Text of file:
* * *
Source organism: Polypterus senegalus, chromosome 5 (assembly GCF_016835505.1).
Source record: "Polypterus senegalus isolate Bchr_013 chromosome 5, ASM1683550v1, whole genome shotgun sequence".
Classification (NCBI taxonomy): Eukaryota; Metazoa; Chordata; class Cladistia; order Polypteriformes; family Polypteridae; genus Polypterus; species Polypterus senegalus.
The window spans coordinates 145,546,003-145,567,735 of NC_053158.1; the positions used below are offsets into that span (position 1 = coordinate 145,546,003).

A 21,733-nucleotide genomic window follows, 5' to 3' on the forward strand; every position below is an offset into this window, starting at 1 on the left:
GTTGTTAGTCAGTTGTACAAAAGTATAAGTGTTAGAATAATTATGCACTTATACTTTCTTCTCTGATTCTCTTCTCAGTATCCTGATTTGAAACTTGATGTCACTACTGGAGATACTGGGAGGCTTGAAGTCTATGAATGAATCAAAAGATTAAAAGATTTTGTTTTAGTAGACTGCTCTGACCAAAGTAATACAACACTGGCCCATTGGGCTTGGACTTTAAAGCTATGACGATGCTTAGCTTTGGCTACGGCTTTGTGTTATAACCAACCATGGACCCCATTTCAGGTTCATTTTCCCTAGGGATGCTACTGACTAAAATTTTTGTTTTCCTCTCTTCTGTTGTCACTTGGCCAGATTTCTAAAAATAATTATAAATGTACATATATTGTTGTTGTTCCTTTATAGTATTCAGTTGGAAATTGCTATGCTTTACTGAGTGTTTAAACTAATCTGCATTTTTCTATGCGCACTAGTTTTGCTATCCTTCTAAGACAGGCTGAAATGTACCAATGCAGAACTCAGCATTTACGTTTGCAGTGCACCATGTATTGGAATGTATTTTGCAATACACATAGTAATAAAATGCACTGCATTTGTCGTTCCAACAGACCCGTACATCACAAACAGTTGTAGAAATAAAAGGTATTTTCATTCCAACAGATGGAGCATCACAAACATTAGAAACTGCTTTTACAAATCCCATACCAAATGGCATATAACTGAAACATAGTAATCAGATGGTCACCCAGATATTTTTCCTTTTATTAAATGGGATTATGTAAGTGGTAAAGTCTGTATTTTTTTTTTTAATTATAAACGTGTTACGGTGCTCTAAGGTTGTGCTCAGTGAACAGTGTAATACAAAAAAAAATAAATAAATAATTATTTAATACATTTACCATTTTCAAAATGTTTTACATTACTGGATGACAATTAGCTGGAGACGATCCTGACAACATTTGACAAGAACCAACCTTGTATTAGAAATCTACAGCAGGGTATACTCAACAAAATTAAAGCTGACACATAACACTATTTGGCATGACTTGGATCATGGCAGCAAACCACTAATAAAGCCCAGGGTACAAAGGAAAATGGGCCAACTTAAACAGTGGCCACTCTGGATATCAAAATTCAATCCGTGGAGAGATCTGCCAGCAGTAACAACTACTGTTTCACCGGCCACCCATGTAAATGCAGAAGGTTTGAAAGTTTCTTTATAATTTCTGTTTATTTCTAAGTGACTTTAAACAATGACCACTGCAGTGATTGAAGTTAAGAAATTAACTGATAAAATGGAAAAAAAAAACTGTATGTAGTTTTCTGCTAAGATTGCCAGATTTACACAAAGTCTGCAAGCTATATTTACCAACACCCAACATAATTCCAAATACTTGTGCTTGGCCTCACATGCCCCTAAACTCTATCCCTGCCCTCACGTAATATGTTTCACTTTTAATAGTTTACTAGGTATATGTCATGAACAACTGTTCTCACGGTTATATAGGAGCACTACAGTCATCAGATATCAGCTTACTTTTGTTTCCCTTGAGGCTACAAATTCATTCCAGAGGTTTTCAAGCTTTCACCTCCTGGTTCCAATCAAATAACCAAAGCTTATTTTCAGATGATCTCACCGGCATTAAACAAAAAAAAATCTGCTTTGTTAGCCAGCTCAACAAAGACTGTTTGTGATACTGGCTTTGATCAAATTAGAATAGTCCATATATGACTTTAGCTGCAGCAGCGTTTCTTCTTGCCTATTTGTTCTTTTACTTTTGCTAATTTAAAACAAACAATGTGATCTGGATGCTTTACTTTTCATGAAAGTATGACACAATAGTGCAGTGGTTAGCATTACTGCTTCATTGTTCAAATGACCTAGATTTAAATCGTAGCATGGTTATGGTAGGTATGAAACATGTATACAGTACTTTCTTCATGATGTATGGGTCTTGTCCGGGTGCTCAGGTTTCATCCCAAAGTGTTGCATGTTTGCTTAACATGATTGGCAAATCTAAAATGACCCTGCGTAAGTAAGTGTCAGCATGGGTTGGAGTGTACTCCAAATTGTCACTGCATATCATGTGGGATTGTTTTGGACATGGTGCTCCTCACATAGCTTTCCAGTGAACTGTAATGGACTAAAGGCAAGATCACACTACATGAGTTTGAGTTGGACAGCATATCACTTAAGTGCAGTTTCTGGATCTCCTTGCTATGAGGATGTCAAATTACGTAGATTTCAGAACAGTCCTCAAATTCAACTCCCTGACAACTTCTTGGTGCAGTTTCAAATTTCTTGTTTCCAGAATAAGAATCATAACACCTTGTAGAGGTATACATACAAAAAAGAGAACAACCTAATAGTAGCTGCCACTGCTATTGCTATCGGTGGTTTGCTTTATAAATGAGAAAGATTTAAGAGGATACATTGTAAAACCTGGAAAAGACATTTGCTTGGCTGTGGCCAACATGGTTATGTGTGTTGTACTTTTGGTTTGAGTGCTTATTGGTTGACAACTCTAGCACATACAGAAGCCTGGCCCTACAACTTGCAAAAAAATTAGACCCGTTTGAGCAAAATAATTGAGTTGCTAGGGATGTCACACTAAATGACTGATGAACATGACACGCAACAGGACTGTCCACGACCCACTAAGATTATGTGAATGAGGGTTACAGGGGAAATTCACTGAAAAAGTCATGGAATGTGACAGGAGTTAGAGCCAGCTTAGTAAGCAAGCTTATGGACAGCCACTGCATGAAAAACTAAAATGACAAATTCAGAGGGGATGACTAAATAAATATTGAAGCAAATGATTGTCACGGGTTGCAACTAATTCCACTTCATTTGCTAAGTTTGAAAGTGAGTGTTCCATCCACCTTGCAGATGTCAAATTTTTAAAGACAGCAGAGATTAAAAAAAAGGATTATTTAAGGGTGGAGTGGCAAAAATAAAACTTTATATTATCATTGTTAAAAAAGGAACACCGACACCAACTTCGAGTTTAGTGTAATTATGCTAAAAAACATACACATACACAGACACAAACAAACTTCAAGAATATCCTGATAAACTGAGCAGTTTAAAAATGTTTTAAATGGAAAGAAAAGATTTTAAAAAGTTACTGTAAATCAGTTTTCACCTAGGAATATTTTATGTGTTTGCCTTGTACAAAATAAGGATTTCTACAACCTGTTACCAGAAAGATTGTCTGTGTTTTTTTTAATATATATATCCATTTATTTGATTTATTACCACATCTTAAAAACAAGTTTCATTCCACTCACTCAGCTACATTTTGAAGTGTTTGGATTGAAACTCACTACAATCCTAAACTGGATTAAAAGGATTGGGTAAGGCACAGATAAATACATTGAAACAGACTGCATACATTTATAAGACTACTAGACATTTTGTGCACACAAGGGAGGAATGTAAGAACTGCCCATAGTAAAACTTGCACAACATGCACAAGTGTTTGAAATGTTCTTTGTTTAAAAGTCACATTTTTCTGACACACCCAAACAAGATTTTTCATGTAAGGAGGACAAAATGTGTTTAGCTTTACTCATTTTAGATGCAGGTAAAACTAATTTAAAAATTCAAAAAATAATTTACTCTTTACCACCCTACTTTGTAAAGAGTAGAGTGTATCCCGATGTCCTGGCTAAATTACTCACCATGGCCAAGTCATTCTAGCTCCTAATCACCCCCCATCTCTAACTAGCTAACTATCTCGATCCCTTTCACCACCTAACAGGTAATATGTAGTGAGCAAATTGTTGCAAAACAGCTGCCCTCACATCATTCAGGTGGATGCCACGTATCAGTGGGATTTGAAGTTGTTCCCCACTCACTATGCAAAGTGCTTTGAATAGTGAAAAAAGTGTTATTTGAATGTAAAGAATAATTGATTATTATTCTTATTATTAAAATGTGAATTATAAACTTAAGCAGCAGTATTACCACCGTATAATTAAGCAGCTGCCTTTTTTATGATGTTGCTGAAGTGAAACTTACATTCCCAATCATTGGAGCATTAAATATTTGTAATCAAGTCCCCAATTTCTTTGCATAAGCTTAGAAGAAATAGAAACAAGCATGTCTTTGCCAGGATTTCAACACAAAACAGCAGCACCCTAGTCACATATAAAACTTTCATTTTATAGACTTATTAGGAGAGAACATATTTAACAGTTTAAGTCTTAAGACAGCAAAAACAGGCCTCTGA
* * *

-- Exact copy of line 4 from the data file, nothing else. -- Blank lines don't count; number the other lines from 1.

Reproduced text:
The window spans coordinates 145,546,003-145,567,735 of NC_053158.1; the positions used below are offsets into that span (position 1 = coordinate 145,546,003).